A little more than one year ago, on July 12, 2011, Netflix CEO Reed Hastings announced a new pricing model separating its streaming service from DVD-rentals. The combined subscription that had previously cost $9.99 was split into two separate plans at $7.99 each. The pricing reform was followed by public outcry over what was effectively a 60% price hike for subscribers of both services.
Hastings insisted that the change was necessary to ensure his company’s future success, but Netflix’s stock began tumbling nonetheless. To make things worse, Netflix announced in September that it would spin-off its DVD business into a newly-formed company called Qwikster, only to discard the plan a few weeks later. This episode did not fare well with customers and investors alike and by the end of the year Netflix’s share price was down more than 70%.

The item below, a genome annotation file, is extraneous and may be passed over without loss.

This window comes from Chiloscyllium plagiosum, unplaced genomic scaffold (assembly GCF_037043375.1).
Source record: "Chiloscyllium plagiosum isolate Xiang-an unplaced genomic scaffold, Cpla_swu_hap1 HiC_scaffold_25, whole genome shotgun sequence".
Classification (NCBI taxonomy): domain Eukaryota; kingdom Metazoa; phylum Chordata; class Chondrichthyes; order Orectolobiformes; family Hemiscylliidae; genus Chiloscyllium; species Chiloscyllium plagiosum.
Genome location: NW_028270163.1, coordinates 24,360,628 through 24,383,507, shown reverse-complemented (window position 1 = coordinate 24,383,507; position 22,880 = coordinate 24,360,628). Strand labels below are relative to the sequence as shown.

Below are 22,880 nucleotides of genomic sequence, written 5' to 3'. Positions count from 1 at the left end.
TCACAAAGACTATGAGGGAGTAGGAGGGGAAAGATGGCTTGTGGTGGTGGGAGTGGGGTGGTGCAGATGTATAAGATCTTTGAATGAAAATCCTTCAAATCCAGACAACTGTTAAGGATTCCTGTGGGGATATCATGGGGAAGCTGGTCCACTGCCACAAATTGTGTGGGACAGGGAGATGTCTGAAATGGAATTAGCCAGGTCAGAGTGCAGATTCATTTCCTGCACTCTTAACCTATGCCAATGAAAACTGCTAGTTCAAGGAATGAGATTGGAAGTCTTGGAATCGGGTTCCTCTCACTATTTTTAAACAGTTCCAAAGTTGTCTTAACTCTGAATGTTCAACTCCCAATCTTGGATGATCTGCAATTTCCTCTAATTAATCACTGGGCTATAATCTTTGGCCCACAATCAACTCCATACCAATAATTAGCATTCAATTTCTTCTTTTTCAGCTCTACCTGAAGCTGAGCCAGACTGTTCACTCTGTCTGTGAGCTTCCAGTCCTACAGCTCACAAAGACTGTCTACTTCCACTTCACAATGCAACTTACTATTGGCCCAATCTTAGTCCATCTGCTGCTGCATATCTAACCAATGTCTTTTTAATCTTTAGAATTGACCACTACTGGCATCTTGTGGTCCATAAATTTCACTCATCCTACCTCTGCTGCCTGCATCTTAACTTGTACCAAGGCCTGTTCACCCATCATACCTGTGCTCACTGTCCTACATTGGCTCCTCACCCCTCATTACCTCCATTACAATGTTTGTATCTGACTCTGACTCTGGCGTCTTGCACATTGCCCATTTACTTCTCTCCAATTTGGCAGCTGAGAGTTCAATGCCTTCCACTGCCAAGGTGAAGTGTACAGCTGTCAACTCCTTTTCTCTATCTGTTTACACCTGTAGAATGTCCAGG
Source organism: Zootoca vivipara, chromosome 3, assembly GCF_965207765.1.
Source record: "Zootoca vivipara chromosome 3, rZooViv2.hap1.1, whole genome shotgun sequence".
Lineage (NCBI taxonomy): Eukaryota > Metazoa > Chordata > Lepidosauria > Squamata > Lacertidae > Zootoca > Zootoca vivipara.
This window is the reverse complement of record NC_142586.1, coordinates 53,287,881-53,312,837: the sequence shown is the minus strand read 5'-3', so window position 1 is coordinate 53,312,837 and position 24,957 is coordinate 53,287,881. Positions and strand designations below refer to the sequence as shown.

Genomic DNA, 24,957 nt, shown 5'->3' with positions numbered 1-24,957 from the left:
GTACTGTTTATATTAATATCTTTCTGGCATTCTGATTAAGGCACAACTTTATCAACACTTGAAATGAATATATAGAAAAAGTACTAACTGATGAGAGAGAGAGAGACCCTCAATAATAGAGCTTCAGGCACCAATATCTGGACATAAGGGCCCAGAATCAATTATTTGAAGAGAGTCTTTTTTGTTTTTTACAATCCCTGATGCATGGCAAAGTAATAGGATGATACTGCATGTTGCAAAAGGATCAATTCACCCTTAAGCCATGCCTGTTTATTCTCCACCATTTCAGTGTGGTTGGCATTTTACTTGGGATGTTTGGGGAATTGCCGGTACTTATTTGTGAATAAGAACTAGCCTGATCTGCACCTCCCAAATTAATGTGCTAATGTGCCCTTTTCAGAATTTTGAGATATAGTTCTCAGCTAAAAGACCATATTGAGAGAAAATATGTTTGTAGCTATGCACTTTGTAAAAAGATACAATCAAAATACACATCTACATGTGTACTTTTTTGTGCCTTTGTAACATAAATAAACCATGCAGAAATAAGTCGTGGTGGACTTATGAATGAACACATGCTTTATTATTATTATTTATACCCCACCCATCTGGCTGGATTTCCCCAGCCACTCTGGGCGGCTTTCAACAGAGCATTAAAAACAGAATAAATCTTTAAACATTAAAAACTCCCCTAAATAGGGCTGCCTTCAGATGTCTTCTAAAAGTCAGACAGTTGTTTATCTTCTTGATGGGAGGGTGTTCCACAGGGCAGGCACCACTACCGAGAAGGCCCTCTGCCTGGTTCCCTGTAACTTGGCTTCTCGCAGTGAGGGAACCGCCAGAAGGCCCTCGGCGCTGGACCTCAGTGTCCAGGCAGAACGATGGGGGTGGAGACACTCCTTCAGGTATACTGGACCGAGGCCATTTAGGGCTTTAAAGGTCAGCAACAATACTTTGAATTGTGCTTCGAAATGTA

The company slowly began rebuilding trust in 2012, but its stock remained highly volatile. After Netflix had announced disappointing user growth and lower then expected guidance last week, the company’s stock took another hit. On July 26, Netflix’s stock hit its 52-week low, closing at $57.01. Will Netflix go even further down in the future or has the stock finally hit rock bottom?